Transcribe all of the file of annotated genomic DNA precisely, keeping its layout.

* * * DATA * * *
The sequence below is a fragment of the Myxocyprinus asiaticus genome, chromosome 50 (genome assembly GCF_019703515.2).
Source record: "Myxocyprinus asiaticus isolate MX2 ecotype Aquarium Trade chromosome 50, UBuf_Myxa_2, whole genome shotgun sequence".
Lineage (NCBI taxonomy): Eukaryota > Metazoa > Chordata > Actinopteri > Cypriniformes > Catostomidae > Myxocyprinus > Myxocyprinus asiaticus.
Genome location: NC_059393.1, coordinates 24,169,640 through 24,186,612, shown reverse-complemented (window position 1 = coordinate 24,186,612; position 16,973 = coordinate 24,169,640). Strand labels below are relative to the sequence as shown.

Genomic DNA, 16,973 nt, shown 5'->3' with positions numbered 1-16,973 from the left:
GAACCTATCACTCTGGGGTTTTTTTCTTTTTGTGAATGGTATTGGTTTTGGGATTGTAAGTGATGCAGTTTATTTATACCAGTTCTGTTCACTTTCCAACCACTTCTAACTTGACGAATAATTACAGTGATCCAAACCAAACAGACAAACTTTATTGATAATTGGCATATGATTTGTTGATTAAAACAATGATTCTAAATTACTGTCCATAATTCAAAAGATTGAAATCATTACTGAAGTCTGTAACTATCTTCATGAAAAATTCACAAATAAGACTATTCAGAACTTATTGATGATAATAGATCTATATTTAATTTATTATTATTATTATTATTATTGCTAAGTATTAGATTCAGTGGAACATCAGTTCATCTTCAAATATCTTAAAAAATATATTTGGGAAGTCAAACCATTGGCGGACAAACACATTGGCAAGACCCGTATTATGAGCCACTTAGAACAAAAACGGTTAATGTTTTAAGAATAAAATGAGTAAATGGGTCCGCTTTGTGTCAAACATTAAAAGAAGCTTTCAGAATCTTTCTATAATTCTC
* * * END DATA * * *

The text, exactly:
The sequence below is a fragment of the Myxocyprinus asiaticus genome, chromosome 50 (genome assembly GCF_019703515.2).
Source record: "Myxocyprinus asiaticus isolate MX2 ecotype Aquarium Trade chromosome 50, UBuf_Myxa_2, whole genome shotgun sequence".
Lineage (NCBI taxonomy): Eukaryota > Metazoa > Chordata > Actinopteri > Cypriniformes > Catostomidae > Myxocyprinus > Myxocyprinus asiaticus.
Genome location: NC_059393.1, coordinates 24,169,640 through 24,186,612, shown reverse-complemented (window position 1 = coordinate 24,186,612; position 16,973 = coordinate 24,169,640). Strand labels below are relative to the sequence as shown.

Genomic DNA, 16,973 nt, shown 5'->3' with positions numbered 1-16,973 from the left:
GAACCTATCACTCTGGGGTTTTTTTCTTTTTGTGAATGGTATTGGTTTTGGGATTGTAAGTGATGCAGTTTATTTATACCAGTTCTGTTCACTTTCCAACCACTTCTAACTTGACGAATAATTACAGTGATCCAAACCAAACAGACAAACTTTATTGATAATTGGCATATGATTTGTTGATTAAAACAATGATTCTAAATTACTGTCCATAATTCAAAAGATTGAAATCATTACTGAAGTCTGTAACTATCTTCATGAAAAATTCACAAATAAGACTATTCAGAACTTATTGATGATAATAGATCTATATTTAATTTATTATTATTATTATTATTATTGCTAAGTATTAGATTCAGTGGAACATCAGTTCATCTTCAAATATCTTAAAAAATATATTTGGGAAGTCAAACCATTGGCGGACAAACACATTGGCAAGACCCGTATTATGAGCCACTTAGAACAAAAACGGTTAATGTTTTAAGAATAAAATGAGTAAATGGGTCCGCTTTGTGTCAAACATTAAAAGAAGCTTTCAGAATCTTTCTATAATTCTC